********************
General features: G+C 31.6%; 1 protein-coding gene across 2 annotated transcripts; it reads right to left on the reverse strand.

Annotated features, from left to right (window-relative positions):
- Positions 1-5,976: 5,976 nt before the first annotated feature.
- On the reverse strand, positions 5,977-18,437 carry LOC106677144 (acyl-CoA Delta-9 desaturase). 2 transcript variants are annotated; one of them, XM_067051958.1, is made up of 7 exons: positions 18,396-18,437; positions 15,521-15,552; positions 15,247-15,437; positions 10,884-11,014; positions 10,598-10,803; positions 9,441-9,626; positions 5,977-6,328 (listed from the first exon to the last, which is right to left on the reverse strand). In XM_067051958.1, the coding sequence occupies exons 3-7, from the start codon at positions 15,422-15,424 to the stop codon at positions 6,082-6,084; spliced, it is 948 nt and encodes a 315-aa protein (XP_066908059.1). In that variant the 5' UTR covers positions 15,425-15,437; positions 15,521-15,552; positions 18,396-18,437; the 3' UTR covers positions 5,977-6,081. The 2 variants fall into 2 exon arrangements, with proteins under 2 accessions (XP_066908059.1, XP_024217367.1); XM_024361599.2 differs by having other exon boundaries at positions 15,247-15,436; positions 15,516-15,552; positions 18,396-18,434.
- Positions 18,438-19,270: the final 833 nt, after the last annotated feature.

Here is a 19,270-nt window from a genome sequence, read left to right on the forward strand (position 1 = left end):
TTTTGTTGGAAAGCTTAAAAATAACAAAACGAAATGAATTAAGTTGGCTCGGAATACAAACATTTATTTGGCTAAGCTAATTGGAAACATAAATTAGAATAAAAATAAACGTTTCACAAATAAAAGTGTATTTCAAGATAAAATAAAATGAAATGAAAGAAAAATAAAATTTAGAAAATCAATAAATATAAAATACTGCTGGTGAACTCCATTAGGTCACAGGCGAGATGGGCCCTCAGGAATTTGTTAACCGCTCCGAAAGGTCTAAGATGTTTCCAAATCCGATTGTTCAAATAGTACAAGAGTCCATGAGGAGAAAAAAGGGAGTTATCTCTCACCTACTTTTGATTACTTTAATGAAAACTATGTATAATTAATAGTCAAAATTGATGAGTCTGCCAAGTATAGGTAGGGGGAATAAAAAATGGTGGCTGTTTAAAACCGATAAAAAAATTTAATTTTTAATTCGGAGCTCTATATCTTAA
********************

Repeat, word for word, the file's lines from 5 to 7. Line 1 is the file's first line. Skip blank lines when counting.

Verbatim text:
- Positions 18,438-19,270: the final 833 nt, after the last annotated feature.

Here is a 19,270-nt window from a genome sequence, read left to right on the forward strand (position 1 = left end):
TTTTGTTGGAAAGCTTAAAAATAACAAAACGAAATGAATTAAGTTGGCTCGGAATACAAACATTTATTTGGCTAAGCTAATTGGAAACATAAATTAGAATAAAAATAAACGTTTCACAAATAAAAGTGTATTTCAAGATAAAATAAAATGAAATGAAAGAAAAATAAAATTTAGAAAATCAATAAATATAAAATACTGCTGGTGAACTCCATTAGGTCACAGGCGAGATGGGCCCTCAGGAATTTGTTAACCGCTCCGAAAGGTCTAAGATGTTTCCAAATCCGATTGTTCAAATAGTACAAGAGTCCATGAGGAGAAAAAAGGGAGTTATCTCTCACCTACTTTTGATTACTTTAATGAAAACTATGTATAATTAATAGTCAAAATTGATGAGTCTGCCAAGTATAGGTAGGGGGAATAAAAAATGGTGGCTGTTTAAAACCGATAAAAAAATTTAATTTTTAATTCGGAGCTCTATATCTTAA